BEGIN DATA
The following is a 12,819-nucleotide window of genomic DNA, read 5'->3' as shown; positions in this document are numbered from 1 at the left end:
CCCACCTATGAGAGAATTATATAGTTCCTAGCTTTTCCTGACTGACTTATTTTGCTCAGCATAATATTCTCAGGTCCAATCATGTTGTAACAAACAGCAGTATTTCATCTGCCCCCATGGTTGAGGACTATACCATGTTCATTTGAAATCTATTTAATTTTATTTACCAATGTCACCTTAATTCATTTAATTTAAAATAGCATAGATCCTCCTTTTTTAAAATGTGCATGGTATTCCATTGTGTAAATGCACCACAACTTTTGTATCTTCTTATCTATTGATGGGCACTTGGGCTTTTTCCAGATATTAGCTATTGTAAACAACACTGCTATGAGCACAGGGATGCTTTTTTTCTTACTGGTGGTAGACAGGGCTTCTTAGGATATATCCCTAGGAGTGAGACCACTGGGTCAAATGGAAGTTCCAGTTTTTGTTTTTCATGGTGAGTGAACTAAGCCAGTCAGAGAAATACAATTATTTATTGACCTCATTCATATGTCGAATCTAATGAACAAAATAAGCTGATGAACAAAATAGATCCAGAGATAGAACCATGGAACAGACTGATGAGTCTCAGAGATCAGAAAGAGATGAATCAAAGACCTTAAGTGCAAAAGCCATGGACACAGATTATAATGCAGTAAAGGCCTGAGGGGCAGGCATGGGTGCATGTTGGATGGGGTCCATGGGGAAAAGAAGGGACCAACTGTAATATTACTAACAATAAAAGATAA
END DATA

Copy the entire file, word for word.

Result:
The following is a 12,819-nucleotide window of genomic DNA, read 5'->3' as shown; positions in this document are numbered from 1 at the left end:
CCCACCTATGAGAGAATTATATAGTTCCTAGCTTTTCCTGACTGACTTATTTTGCTCAGCATAATATTCTCAGGTCCAATCATGTTGTAACAAACAGCAGTATTTCATCTGCCCCCATGGTTGAGGACTATACCATGTTCATTTGAAATCTATTTAATTTTATTTACCAATGTCACCTTAATTCATTTAATTTAAAATAGCATAGATCCTCCTTTTTTAAAATGTGCATGGTATTCCATTGTGTAAATGCACCACAACTTTTGTATCTTCTTATCTATTGATGGGCACTTGGGCTTTTTCCAGATATTAGCTATTGTAAACAACACTGCTATGAGCACAGGGATGCTTTTTTTCTTACTGGTGGTAGACAGGGCTTCTTAGGATATATCCCTAGGAGTGAGACCACTGGGTCAAATGGAAGTTCCAGTTTTTGTTTTTCATGGTGAGTGAACTAAGCCAGTCAGAGAAATACAATTATTTATTGACCTCATTCATATGTCGAATCTAATGAACAAAATAAGCTGATGAACAAAATAGATCCAGAGATAGAACCATGGAACAGACTGATGAGTCTCAGAGATCAGAAAGAGATGAATCAAAGACCTTAAGTGCAAAAGCCATGGACACAGATTATAATGCAGTAAAGGCCTGAGGGGCAGGCATGGGTGCATGTTGGATGGGGTCCATGGGGAAAAGAAGGGACCAACTGTAATATTACTAACAATAAAAGATAA